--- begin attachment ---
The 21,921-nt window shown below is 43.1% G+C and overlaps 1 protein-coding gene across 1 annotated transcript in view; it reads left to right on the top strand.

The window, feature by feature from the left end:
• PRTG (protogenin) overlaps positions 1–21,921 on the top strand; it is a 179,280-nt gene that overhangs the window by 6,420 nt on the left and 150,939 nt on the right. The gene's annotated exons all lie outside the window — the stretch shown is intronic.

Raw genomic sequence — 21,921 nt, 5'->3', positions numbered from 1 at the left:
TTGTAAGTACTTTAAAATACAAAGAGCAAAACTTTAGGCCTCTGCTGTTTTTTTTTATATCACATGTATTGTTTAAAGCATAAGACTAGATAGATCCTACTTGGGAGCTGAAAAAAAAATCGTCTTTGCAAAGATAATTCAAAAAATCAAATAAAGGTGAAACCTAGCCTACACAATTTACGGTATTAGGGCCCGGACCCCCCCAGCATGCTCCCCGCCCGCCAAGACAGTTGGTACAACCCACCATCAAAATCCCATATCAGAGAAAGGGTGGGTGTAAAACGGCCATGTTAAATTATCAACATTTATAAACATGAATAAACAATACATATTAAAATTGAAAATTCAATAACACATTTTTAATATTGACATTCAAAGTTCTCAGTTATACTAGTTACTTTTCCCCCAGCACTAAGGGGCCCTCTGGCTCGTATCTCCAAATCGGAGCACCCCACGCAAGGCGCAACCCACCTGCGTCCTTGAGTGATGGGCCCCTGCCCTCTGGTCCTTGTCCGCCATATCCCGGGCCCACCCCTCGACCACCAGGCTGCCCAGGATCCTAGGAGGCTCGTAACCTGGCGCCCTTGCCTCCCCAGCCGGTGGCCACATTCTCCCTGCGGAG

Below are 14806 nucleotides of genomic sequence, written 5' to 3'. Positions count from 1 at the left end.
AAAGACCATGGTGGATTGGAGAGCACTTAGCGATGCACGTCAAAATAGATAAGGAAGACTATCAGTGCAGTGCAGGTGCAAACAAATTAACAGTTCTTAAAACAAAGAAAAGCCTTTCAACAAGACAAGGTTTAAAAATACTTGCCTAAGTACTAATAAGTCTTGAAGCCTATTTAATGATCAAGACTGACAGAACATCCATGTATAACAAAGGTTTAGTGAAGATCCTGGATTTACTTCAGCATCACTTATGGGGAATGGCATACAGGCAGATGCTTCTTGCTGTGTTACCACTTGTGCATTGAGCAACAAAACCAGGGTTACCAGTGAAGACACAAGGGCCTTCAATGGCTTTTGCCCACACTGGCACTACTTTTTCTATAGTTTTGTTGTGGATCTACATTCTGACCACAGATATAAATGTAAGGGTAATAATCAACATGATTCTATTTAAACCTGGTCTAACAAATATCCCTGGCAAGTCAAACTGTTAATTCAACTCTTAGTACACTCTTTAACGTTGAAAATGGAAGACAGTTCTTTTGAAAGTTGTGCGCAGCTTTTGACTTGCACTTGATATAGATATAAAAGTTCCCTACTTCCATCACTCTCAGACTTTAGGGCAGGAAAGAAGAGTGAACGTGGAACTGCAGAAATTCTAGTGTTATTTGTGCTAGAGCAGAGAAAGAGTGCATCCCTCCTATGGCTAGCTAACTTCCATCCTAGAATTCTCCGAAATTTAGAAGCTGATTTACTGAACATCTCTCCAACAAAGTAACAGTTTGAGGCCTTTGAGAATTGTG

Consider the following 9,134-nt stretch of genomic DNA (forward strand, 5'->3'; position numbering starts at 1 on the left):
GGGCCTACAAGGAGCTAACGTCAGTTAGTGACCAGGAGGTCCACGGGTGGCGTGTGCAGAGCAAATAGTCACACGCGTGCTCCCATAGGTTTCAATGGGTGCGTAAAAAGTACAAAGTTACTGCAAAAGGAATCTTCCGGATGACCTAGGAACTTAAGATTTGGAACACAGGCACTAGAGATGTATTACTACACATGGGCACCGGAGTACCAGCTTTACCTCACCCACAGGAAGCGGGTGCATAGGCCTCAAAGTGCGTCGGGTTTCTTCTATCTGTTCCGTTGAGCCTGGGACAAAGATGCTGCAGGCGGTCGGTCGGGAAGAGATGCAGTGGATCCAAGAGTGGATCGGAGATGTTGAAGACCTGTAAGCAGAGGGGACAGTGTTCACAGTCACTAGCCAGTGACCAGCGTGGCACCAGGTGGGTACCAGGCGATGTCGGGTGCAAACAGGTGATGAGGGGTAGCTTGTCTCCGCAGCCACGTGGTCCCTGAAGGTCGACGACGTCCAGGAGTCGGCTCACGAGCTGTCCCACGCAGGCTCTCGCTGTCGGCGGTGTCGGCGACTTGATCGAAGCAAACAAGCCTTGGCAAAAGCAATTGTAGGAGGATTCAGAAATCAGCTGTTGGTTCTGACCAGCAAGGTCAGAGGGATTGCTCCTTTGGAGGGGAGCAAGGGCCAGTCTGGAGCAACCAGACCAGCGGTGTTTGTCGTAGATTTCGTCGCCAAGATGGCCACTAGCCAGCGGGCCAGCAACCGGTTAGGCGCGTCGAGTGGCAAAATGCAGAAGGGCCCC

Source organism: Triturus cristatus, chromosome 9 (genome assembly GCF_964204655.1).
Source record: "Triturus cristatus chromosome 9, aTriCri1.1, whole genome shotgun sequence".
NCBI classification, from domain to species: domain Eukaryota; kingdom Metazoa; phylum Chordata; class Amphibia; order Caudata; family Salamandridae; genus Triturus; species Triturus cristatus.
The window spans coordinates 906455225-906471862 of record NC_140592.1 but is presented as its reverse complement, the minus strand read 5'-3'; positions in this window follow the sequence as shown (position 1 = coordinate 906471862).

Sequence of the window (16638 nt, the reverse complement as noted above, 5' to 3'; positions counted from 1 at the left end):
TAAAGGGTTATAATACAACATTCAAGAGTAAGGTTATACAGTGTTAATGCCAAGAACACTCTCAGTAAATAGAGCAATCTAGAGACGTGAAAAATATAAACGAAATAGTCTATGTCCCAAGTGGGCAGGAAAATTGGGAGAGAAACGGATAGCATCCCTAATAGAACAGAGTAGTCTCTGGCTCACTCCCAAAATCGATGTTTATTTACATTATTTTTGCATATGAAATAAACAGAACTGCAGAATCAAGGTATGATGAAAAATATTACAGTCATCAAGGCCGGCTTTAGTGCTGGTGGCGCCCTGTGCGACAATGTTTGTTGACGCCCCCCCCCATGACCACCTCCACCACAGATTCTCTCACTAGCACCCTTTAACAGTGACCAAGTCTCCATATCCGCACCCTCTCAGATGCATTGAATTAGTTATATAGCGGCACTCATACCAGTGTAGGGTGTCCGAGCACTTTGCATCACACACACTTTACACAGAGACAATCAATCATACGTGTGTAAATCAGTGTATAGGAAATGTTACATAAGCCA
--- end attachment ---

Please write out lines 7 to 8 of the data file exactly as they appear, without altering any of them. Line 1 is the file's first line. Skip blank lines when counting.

AAAGACCATGGTGGATTGGAGAGCACTTAGCGATGCACGTCAAAATAGATAAGGAAGACTATCAGTGCAGTGCAGGTGCAAACAAATTAACAGTTCTTAAAACAAAGAAAAGCCTTTCAACAAGACAAGGTTTAAAAATACTTGCCTAAGTACTAATAAGTCTTGAAGCCTATTTAATGATCAAGACTGACAGAACATCCATGTATAACAAAGGTTTAGTGAAGATCCTGGATTTACTTCAGCATCACTTATGGGGAATGGCATACAGGCAGATGCTTCTTGCTGTGTTACCACTTGTGCATTGAGCAACAAAACCAGGGTTACCAGTGAAGACACAAGGGCCTTCAATGGCTTTTGCCCACACTGGCACTACTTTTTCTATAGTTTTGTTGTGGATCTACATTCTGACCACAGATATAAATGTAAGGGTAATAATCAACATGATTCTATTTAAACCTGGTCTAACAAATATCCCTGGCAAGTCAAACTGTTAATTCAACTCTTAGTACACTCTTTAACGTTGAAAATGGAAGACAGTTCTTTTGAAAGTTGTGCGCAGCTTTTGACTTGCACTTGATATAGATATAAAAGTTCCCTACTTCCATCACTCTCAGACTTTAGGGCAGGAAAGAAGAGTGAACGTGGAACTGCAGAAATTCTAGTGTTATTTGTGCTAGAGCAGAGAAAGAGTGCATCCCTCCTATGGCTAGCTAACTTCCATCCTAGAATTCTCCGAAATTTAGAAGCTGATTTACTGAACATCTCTCCAACAAAGTAACAGTTTGAGGCCTTTGAGAATTGTG

Consider the following 9,134-nt stretch of genomic DNA (forward strand, 5'->3'; position numbering starts at 1 on the left):